Sunday, September 25, 2011
First job of the day was to install the FSU. This turned out to be old hat, since I had already removed the lower portion of the dashboard previously during my steering wheel upgrade. Despite the existing FSU working normally for the moment, I replaced the 14 year old part with the new, revised unit. I completed this task in about 30 minutes and can say it's every bit as easy as people make it out to be.
About the only advice I can give (short of a DIY) is to be careful with the top left side of the lower dashboard panel. It hooks into the dash in a way that can be damaged if you lack patience and just try to pull the panel without holding and guiding it in just right way. As a friend says, it's just like a woman...you have to know how to handle her. Take your time, be gentle, and the part will come off in one piece as intended.
iPod Adapter Test
I decided to perform a test of the iPod adapter with my new iPod Touch. I simply removed the CD changer, attached the cables to the vehicle harness and connected the iPod to the unit. while leaving everything in the trunk. This test proved the unit works as advertised, but only with Apple's built-in music player. When I switched the unit into "direct" mode and tried to launch the EQU application I planned to use I found the volume to be artificially low. When I quit EQU and went back to the native music player the volume returned to normal. I'm not sure what's going on yet, but the test established that all the components work together so I plan to install the unit permanently when time allows.
Interior Overhaul - New Headliner Installed
I began the day's work on the interior overhaul project with the simplest of tasks -- installing the third brake light grille onto the parcel shelf, thus completing the overhaul of that component.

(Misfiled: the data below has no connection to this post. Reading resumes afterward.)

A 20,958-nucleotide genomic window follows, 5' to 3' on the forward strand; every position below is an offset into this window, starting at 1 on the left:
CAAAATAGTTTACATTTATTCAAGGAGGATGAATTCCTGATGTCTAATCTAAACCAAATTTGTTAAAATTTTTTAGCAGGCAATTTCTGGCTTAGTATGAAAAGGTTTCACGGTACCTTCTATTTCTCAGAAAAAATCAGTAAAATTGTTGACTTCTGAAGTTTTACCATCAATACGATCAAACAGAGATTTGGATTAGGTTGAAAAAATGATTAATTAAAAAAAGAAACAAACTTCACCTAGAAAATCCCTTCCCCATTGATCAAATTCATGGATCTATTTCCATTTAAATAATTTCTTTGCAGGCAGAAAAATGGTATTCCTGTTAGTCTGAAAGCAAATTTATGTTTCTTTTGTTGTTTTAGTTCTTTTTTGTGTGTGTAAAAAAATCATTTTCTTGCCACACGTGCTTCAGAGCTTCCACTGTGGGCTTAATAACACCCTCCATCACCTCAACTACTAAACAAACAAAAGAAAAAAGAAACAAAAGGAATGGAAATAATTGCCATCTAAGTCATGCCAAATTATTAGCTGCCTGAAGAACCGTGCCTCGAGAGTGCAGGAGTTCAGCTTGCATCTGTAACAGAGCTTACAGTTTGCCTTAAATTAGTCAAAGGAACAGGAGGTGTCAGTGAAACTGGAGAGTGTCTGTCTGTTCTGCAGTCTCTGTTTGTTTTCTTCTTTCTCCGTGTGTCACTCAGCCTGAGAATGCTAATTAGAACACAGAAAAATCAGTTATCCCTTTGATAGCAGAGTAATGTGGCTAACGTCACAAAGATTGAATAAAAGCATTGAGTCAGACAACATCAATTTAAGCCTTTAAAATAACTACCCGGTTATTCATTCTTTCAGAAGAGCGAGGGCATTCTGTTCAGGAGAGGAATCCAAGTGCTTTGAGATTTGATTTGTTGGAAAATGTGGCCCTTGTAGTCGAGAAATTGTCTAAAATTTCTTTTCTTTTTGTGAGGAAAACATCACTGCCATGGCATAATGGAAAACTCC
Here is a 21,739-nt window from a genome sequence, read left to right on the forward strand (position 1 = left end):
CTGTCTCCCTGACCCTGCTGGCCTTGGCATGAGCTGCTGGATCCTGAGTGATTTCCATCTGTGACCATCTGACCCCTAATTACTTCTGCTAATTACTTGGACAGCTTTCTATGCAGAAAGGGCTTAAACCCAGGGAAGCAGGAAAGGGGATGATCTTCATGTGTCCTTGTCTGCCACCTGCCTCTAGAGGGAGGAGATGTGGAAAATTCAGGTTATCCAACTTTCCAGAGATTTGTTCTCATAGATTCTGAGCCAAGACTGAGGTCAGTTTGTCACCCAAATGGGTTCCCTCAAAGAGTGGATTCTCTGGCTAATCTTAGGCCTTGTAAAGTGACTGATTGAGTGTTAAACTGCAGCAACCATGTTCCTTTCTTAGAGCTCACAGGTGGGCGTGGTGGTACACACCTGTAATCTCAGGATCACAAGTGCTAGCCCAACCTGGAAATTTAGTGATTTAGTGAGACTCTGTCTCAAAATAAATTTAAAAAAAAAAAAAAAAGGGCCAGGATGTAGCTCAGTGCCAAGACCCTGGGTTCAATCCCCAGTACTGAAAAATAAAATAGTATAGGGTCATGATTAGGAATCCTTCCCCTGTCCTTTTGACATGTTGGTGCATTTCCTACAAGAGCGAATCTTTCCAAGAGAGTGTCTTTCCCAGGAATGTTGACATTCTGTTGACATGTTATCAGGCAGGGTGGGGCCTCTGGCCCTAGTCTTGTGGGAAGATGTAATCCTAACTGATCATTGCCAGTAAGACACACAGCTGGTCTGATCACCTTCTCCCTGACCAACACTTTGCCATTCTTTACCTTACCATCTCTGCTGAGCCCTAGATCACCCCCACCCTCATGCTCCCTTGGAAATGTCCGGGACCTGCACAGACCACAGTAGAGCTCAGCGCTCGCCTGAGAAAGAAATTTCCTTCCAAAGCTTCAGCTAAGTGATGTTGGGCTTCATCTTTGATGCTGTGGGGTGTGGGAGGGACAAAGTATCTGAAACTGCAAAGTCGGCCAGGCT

I then attempted to fix the problem with the exterior sunroof seal so I fully opened the sunroof and looked closely at the corners. Sure enough, the seal adhesive had refused to grip to the inside corners of the roof so I pulled the seal away as best I could and used a blue (low-lint) towel soaked with a bit of acetone to further clean the metal before reattaching the seal. That worked...for a couple hours, anyway. By the time I had finished the headliner installation and returned to look more closely I found the seal separated from the corners in at least two places again. Best I could tell was that the seal was under tension, which means I stretched the seal too much as I pulled it through the corners. I won't make that mistake again. Incidentally, I would have installed the new seal today but the parts guys ordered the wrong part. The new one is on order and I expect to install it next weekend.
Before I started installing the headliner, I decided to do a few more last minute sanity checks. First, I blew some compressed air through the sunroof drain lines just to make sure they weren't clogged. With the car doors open and the car in the garage, I could clearly hear the air escaping from the bottom of each drain line so I finished that task confident that should water enter the cassette, it would find its way out of the car. Next, I hand-checked the torque of all the fasteners used to hold the sunroof cassette to the body, and, finally, used my bright LED mag light to closely inspect the interior cassette seal to ensure it had fanned out properly. I found a few inches that were rolled over so I used a pick to fix that.